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Swan Gourd Slice


My approach to jade carving

Taking Form Jade Studio continues to take form and grow, and the carvings I offer now are both the culmination of years of effort and the beginning of my new work. I continue to learn from each piece of jade and hope to convey my explorations and discoveries to jade lovers worldwide.

I work a wide variety of beautifully colored and patterned jade and prefer material with a fine creamy texture and either translucency or beautiful opacity. High quality jade is the toughest natural stone, and it is this toughness which allows it to be carved into the graceful forms I am interested in carving.



From a quirk in their histories, the two stones known as nephrite and jadeite are both acknowledged as true jades. Neither is inherently more legitimate or valuable than the other. I carve both.



Nephrite Jade is formed at the contact zones between intrusions of igneous rock and another stone such as serpentinite or dolomite which contains the other elements needed to form nephrite jade. Under certain conditions of pressure and heat the two stones exchange ions and create masses of nephrite known as lenses along that line of contact.

Nephrite crystals are needle-like and the best jade has very small crystals tightly twisted and “felted” together, giving the jade incredible strength and toughness, and beauty.

Nephrite occurs in colors from snowy white to jet black, with a wide range of greens, browns, and yellows in between. The colors are generally more subtle and muted than some of the colors which jadeite exhibits.

Hetian nephrite jade-

This jade from Xinjiang in western China occurs in various greens and light greens along with black and the finest milky white jade in the world.  This “mutton fat” jade sells for more per gram than gold. “River” jade from alluvial gravels has had any inferior parts worn away in ancient floods and raging mountain rivers. “Mountain” jade mined from in situ deposits can also be excellent.

 Siberian nephrite jade-

This jade from near lake Baikal comes in white, yellow, browns, and widely varied greens. The white is second only to the best Hetian.

Wyoming nephrite jade-

This jade from America’s northern plains includes some of the finest textured jades in the world. Most of the best bright “apple green” color jade is long gone, but we still get the peerless black Edwards and Vondrasic material as well as beautiful translucent olive-green and sage green jades. Wyoming jade comes from the Jeffrey City and Casper area.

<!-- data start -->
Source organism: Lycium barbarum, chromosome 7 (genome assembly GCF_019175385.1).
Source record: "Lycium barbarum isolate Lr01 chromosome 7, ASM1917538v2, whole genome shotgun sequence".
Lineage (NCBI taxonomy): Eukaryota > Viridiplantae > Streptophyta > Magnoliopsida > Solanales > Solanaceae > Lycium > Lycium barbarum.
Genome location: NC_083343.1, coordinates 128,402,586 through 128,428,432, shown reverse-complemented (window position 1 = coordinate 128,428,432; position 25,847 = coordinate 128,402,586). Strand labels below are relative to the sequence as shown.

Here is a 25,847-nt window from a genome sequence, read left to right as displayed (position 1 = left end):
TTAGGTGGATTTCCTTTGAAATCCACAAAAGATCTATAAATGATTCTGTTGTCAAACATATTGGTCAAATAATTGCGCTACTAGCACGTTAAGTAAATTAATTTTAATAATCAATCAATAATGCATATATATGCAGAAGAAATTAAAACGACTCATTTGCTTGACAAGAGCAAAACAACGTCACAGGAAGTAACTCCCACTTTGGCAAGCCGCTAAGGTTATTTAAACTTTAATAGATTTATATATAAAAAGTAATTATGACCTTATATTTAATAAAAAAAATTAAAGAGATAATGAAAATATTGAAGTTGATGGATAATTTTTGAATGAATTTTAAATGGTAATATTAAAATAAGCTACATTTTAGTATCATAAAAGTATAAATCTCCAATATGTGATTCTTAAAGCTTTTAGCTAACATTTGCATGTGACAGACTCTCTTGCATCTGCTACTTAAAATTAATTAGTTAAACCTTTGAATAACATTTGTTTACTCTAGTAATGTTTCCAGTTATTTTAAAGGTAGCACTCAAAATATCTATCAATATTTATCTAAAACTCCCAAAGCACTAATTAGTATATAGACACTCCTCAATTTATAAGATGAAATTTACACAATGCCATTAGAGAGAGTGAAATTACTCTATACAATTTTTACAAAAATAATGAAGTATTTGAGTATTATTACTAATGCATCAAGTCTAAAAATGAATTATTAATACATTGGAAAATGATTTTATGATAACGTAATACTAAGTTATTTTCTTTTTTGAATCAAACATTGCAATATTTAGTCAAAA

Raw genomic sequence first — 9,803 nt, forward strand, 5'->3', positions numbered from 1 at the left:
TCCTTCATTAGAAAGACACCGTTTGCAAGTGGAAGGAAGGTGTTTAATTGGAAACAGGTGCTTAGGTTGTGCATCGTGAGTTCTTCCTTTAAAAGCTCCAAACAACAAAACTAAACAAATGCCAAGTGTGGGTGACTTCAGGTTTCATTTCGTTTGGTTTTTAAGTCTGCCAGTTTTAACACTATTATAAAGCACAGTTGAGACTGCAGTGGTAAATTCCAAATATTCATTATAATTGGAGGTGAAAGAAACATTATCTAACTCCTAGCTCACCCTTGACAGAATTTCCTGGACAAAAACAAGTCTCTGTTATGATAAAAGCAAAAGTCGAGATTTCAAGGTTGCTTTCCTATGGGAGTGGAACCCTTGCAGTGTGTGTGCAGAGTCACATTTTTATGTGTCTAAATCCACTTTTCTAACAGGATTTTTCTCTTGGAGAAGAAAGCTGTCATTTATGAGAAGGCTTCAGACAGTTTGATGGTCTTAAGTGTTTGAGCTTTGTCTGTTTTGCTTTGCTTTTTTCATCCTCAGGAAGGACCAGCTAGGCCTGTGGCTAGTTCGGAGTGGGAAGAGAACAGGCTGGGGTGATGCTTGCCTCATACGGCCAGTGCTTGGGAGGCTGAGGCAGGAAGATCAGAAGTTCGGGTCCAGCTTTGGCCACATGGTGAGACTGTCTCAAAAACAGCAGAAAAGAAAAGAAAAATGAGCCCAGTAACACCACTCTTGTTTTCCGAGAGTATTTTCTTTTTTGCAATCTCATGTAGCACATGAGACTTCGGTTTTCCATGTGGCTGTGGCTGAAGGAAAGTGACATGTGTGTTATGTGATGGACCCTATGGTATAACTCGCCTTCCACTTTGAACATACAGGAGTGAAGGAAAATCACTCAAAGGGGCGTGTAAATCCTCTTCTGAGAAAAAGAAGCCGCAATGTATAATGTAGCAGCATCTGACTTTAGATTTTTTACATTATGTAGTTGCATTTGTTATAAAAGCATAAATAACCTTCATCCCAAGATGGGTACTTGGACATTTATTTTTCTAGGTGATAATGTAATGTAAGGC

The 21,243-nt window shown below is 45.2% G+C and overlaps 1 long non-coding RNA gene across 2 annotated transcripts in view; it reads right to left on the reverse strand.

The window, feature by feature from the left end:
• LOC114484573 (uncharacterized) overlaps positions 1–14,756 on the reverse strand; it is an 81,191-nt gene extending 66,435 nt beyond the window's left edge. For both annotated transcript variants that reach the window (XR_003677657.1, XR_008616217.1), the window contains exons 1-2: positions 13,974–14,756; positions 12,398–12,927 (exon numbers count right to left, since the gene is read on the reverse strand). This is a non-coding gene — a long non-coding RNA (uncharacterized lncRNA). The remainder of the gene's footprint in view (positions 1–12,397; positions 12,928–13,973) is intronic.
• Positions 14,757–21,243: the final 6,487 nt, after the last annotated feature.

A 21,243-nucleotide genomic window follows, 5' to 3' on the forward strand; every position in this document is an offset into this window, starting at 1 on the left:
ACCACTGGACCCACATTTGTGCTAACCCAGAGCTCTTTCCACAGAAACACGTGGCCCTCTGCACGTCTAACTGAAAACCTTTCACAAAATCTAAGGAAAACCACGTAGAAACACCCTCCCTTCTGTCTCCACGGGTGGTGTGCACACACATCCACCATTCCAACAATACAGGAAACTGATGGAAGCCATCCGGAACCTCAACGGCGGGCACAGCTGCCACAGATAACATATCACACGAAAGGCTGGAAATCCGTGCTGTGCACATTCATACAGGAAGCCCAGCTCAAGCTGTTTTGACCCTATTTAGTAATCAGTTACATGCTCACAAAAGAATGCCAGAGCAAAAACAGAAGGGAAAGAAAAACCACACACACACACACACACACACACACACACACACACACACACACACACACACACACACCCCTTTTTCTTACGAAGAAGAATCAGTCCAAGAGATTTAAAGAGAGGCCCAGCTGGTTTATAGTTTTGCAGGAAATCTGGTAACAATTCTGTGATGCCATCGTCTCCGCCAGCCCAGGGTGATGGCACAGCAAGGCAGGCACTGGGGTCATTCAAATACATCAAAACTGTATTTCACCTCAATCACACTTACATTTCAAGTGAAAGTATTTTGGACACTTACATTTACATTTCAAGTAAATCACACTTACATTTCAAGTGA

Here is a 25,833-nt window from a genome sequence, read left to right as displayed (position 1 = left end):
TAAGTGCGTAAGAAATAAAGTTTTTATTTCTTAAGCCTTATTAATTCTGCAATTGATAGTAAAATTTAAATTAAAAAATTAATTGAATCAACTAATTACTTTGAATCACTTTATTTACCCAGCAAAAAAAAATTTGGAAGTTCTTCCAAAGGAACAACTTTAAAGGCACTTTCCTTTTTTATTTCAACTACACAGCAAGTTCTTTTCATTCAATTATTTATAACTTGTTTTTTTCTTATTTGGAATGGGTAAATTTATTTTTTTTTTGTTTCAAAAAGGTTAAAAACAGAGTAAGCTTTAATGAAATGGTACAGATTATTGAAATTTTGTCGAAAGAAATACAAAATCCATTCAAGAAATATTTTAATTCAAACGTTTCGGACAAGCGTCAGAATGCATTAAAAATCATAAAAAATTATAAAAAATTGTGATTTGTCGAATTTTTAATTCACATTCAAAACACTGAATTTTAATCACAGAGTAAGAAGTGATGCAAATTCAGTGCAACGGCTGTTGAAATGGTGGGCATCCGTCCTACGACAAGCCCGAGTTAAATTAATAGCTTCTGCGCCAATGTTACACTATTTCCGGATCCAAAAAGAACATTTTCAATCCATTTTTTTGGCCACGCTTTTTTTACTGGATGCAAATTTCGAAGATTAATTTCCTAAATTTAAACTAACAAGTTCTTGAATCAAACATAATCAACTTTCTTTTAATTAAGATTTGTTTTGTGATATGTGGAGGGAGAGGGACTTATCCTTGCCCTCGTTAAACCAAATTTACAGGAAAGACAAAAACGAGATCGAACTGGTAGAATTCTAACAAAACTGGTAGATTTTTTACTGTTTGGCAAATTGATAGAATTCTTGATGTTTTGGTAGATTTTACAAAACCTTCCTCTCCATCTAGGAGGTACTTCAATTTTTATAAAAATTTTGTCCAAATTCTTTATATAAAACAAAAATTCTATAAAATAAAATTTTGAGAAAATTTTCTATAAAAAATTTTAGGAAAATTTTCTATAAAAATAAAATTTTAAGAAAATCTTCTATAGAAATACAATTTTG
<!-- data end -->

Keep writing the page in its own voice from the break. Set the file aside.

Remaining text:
An interesting article about Wyoming jade by the late Roger Merk-

British Columbian and Yukon nephrite jade-

These Canadian jades occur in a wide variety of greens and blue-greens, often very bright from the chromium coming from the serpentinite which provides part of their origin.



Jadeite is formed in subduction zones, where the edge of one tectonic plate is forced down under another plate. As with the formation of nephrite, two unrelated masses of stone exchange ions under certain conditions of heat and pressure. Jadeite crystals are more angular than those in nephrite, but tightly joined to each other, creating an extremely tough jade. As with nephrite, the best jadeite has the smallest crystals. Jadeite is also much harder than nephrite and comes in brighter and more unusual colors.

Burma (Myanmar) jadeite jade-

Although the sanctions on Myanmar have been lifted, I still prefer not to use this jade until or unless conditions there become less oppressive.

Guatemalan jadeite jade-

Beautiful jade in blue, blue-green, lilac, and black come from Guatemala’s Motagua valley. Beginning with the Olmec all the Pre-Columbian civilizations in Mesoamerica have prized the jade. Guatemalan jade is said to be the oldest jadeite in geological terms.

Clear Creek (San Benito County, California)-

This little-known jadeite comes in various teal greens and gray greens, mostly opaque, crisscrossed with white jade in healed fractures. The purity, hardness, and texture of the jade is excellent and the jade deserves to be more widely used.


Jade is harder than steel, about as hard as the mineral quartz, so it can only be carved by abrasion. While electric motors and modern abrasives speed the process, patience is still the byword.

My carving technique combines modern and ancient methods. Diamond saws and grinders begin the process, roughing out the forms. This is followed by finer grinding, refining, and sanding using the “loose grit” or mud carving method invented by Chinese carvers 7000 years ago. Rotating metal, wood, or plastic tools cut the jade by means of a muddy slurry of abrasive grit and water. Hand sanding and stoning with abrasive blocks and water help perfect critical details and surfaces the rotary tools cannot.